NORTH KINGSTOWN – The drive for renewable energy in Rhode Island is colliding with neighborhood values in North Kingstown, where a battle is raging over a 427-foot wind turbine proposed for farmland along Route 2.
Opponents of the turbine object to the size, location and possible safety hazards of the structure.
“These are power plants,” said Jeff Zucchi, who represents a group called No Residential Wind NK. “These things are designed for deserts and oceans. Ours are going into residential areas.”
David Darlington, a spokesman for Wind Energy Development, founded by Mark DePasquale, said Stamp Farm is in one of the few areas in North Kingstown where there is enough wind and open space to make a turbine feasible. Darlington said putting wind turbines closer to developed areas reduces the costs of sending power to National Grid.
Both sides of the issue expect several hundred people to attend a Planning Commission hearing in the North Kingstown High School auditorium on Tuesday at 7 p.m.
Of the two turbines proposed by Wind Energy Development, one has already been approved by the town: DePasquale’s North Kingstown Green housing development on Ten Rod Road. Darlington said that the turbine is scheduled to be built in late 2011, although site work will begin earlier.
The second turbine, proposed for Stamp Farm on Route 2, just north of Schartner Farms, was rejected by the Zoning Board of Review. The Stamp Farm turbine is at the center of the current controversy.
Both the Wind Energy turbines would be 427 feet tall and rated at 1.8 megawatts. By comparison, the turbine at New England Institute of Technology on Route 95 is 156 feet, and the one at Portsmouth High School is 336 feet.
In fliers and e-mails, opponents of the turbines raise several issues concerning the turbines.
•The proposed setback, or distance between the turbine and adjacent property lines, is insufficient in case a turbine should fall or break.
•The presence of such large turbines would change the character of the area and reduce property values.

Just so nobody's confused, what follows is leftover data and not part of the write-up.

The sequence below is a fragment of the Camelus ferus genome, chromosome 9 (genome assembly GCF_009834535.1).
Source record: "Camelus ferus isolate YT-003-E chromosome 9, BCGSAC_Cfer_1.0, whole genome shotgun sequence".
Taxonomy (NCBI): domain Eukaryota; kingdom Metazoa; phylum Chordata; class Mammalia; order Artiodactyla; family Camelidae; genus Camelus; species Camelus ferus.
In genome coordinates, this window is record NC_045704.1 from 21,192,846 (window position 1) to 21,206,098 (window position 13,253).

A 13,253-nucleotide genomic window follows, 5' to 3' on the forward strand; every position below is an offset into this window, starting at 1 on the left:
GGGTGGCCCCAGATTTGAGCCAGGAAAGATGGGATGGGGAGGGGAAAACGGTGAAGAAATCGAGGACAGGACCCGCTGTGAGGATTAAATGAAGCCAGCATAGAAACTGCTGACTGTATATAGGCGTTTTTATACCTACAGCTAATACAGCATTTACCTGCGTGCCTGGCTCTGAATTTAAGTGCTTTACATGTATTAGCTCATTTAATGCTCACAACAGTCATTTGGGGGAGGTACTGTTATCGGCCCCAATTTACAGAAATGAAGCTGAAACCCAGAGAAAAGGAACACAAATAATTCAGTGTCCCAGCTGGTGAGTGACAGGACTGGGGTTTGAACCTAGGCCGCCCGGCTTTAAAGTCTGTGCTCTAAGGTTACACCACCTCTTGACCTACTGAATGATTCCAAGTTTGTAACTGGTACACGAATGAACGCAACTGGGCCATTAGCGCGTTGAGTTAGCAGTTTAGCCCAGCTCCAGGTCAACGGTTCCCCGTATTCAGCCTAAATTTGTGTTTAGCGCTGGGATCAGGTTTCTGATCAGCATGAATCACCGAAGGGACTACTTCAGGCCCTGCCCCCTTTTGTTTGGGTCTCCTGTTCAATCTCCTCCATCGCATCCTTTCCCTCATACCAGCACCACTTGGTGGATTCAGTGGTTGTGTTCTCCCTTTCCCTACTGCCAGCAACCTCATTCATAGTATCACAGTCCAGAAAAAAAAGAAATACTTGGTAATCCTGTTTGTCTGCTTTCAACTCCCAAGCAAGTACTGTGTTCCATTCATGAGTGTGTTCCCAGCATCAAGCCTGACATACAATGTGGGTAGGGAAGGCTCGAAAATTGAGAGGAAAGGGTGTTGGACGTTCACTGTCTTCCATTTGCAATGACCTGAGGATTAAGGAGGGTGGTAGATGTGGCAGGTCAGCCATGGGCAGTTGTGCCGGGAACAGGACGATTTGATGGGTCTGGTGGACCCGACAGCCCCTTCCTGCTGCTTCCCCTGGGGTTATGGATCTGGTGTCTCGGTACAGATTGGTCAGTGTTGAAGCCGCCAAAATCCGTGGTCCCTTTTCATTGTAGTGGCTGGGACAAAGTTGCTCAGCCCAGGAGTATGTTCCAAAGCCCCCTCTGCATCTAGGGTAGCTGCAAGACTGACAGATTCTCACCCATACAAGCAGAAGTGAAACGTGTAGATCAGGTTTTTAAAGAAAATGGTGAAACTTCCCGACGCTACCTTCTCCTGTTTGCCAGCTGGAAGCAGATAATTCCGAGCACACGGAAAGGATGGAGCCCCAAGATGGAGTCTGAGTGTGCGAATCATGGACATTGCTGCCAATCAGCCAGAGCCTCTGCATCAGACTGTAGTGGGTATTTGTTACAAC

•Problems such as noise, “shadow flicker” (alternating light and shadow caused by the moving blades) and ice being thrown off the blades have not been adequately addressed.
In a full page newspaper ad, Wind Energy addressed some of the objections. The ad said the turbine is located 431 feet from Route 2, farther away than the setback required in the town’s wind ordinance.
The ad said noise would be restricted to 50 decibels as measured at the property line, and that the turbine will be located to minimize flicker. And the ad cited a 2009 report that found wind turbines have a neutral impact on residential property values.
Beyond questions about the turbine itself, opponents charge that the town changed the rules in the middle of the game.
Under a 2008 wind ordinance, turbines such as the one proposed for Stamp Farm required a special-use permit from the Zoning Board of Review.
On Aug. 10, 2010, the Zoning Board unanimously rejected the Stamp Farm turbine. Wind Energy Development is appealing that decision in Superior Court.
In 2009, the Planning Commission began work on a new wind ordinance, adopted by the North Kingstown Town Council on Sept. 27, 2010
The new ordinance removed the 400-foot height restriction on large wind turbines and eliminated the need for a special-use permit. Authority over approving wind turbines now rests with the Planning Commission. In November, Wind Energy Development resubmitted its Stamp Farm turbine application.
Turbine opponents point out that Wind Energy Development founder DePasquale was among those who had input in creating the new North Kingstown wind ordinance.
“If someone wants to say that Mark [DePasquale] participated in the process, that’s absolutely true,” Darlington said. But, he added, so did opponents of the proposed Stamp Farm turbine.
Shortly after the council approved the new wind ordinance, Richard Schartner, owner of Schartner Farms, next to Stamp Farm, sued the town in Superior Court, alleging that the new ordinance conflicts with the North Kingstown Comprehensive Plan.
Under the new town wind ordinance, a turbine’s minimum setback is determined as the height at the center of the turbine’s rotor. In the case of the Stamp Farm turbine, that would be 262 feet.
Although Wind Energy Development said in its ads that the Stamp Farm setback would be 431 feet, turbine opponents say that is not enough.
Darlington said the turbines will cost between $5 million and $6 million each.